Can ANYONE tell me that at this point – justice has not been satisfied – even for Hitler? He has paid completely out of proportion to his crimes. He has suffered so horribly that all other human suffering is a drop in the bucket. And yet, the doctrine of an infinite hell says that at this point, his suffering hasn’t even begun.

He will continue to scream in guttural anguish – on into eternity, until there is nothing to remember of his entire existence but an eternity of suffering.

Is this justice? No, it is infinite injustice. I venture that there isn’t a normal human being who, if they had to watch this,  would not have pulled even Hitler out of this kind of torment ages before this point. Are we more merciful than God? And yet millions of Christians think that not only will God continue to torment Hitler forever, he’ll also give the very same punishment of endless suffering to Gandhi, Socrates, Buddah, Hipatia of Alexandria, and anyone who hasn’t accepted Jesus, including people in now and in the past who live in areas where Christianity hasn’t reached.

The idea of infinite suffering is infinitely unjust. The God of the Bible, if he insisted on such a thing, would be worse than the most bloodthirsty god of the Aztecs. He would be worse than Molech. The Aztecs sacrificed less than 1 percent of their population every year hoping to keep their culture in favor with the gods. But by most estimates, only 7 to 14 percent of humans in the history of the world have been Christians. So God allows 86 to 93 or more percent of humanity to be sacrificed forever in hell to save 7 to 14 percent in heaven. Such a God would be such a monster that the most noble thing we could do would be to oppose him.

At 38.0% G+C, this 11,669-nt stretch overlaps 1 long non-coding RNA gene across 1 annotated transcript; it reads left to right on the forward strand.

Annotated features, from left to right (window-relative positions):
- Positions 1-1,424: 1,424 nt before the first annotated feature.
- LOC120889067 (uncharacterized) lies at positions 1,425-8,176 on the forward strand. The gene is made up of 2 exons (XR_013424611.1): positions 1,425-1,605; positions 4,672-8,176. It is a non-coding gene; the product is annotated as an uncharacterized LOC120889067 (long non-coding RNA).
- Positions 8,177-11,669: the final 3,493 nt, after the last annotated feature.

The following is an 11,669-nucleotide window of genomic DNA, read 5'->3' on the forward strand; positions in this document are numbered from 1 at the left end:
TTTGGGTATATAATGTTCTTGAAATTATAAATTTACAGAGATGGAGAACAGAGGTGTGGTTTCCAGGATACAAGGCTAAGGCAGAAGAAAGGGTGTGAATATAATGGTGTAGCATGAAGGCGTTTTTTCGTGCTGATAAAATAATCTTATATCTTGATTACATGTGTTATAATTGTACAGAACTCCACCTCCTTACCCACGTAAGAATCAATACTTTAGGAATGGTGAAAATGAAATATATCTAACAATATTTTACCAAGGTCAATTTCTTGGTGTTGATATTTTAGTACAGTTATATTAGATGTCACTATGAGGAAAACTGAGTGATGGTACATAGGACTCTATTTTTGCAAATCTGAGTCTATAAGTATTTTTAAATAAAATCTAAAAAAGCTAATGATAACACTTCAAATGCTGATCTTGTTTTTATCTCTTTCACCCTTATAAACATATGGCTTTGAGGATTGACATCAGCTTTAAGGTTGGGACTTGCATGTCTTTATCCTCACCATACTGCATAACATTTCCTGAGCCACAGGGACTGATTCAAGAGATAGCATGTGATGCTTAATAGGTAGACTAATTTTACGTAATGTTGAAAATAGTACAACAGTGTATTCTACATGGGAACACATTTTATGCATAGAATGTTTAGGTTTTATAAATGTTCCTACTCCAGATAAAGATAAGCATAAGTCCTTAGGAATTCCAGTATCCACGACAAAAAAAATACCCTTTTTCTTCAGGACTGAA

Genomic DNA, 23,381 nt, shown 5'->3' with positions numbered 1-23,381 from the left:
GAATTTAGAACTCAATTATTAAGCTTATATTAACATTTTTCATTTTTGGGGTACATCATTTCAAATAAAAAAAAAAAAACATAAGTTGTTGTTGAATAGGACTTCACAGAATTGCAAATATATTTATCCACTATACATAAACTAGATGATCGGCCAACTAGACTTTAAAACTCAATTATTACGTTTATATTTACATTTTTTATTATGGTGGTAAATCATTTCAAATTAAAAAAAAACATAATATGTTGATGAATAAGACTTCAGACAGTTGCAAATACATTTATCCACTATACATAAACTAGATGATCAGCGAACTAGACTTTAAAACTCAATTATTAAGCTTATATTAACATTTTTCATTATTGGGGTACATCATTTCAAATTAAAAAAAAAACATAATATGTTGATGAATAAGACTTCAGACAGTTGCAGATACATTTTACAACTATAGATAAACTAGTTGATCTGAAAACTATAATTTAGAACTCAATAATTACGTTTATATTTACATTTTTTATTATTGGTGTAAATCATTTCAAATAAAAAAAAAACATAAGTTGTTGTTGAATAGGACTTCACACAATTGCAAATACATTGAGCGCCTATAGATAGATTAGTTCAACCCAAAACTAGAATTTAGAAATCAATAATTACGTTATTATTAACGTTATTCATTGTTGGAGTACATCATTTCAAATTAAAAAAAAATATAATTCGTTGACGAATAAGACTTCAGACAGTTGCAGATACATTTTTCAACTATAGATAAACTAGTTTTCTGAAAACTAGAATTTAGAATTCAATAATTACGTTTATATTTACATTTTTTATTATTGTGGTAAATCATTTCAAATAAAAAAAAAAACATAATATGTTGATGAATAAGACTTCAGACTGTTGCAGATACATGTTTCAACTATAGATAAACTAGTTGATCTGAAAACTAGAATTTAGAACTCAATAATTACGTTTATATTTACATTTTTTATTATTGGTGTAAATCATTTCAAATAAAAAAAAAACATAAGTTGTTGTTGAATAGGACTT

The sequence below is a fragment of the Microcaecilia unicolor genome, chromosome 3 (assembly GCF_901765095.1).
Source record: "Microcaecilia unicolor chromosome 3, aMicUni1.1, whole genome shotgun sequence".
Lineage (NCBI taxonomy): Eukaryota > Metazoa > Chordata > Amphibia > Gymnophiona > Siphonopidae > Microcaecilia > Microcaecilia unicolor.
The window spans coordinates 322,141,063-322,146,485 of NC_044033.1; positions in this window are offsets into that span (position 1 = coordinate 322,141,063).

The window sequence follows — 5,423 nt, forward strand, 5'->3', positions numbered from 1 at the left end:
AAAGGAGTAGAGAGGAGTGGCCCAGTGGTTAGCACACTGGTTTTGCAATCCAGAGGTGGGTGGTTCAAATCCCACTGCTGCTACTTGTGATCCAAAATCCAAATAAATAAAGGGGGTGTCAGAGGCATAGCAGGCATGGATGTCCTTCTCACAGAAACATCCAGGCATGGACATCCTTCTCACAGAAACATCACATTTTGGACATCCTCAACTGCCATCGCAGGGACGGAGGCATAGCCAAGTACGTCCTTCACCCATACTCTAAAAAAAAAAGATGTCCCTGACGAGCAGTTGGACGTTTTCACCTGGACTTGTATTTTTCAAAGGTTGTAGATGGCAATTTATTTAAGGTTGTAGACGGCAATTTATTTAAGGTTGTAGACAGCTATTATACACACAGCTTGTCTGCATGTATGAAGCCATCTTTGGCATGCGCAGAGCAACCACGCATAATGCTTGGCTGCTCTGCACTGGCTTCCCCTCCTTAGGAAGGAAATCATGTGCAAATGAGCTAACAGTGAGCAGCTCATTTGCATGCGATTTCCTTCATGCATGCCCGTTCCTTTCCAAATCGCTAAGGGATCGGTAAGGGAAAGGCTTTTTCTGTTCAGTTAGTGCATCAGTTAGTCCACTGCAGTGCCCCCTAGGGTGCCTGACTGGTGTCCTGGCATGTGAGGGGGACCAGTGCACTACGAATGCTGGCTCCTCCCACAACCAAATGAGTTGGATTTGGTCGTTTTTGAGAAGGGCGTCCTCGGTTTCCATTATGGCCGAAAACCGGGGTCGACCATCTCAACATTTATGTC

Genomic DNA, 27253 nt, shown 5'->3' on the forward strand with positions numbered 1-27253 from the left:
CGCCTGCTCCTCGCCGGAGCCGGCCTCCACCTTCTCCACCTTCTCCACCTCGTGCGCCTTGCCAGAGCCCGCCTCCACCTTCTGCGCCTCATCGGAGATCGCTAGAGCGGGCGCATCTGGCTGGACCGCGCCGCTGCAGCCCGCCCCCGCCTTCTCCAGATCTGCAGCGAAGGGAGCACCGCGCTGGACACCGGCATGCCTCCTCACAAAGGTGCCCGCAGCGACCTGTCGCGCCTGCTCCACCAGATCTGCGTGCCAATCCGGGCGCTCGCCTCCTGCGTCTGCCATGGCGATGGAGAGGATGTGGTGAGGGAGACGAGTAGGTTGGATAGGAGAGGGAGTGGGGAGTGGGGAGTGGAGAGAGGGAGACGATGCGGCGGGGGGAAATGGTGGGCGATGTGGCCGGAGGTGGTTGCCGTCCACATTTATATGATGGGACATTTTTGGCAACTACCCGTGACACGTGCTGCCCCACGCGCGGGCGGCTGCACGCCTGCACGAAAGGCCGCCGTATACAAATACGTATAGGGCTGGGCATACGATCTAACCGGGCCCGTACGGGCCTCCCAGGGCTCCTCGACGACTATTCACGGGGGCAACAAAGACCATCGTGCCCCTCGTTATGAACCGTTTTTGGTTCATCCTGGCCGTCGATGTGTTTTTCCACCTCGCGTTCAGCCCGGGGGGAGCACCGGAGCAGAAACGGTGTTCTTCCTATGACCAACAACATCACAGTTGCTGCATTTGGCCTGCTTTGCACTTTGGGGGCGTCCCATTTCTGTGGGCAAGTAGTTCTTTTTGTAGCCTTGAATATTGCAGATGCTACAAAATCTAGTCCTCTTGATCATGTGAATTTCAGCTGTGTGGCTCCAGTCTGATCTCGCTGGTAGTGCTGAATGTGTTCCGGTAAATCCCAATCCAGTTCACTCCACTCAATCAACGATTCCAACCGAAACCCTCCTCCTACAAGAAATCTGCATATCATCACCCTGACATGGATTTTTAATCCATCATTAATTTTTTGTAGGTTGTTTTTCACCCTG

contempt-of-court1Now some Christians suggest that we ARE guilty of infinite sin, because our sins are against an infinite God. Just as I receive a worse punishment for insulting a judge in a courtroom than for insulting a guy on the street (because of the more exalted office of the judge)  it is said by some that ANY sin against God is an infinite sin, because God is infinite.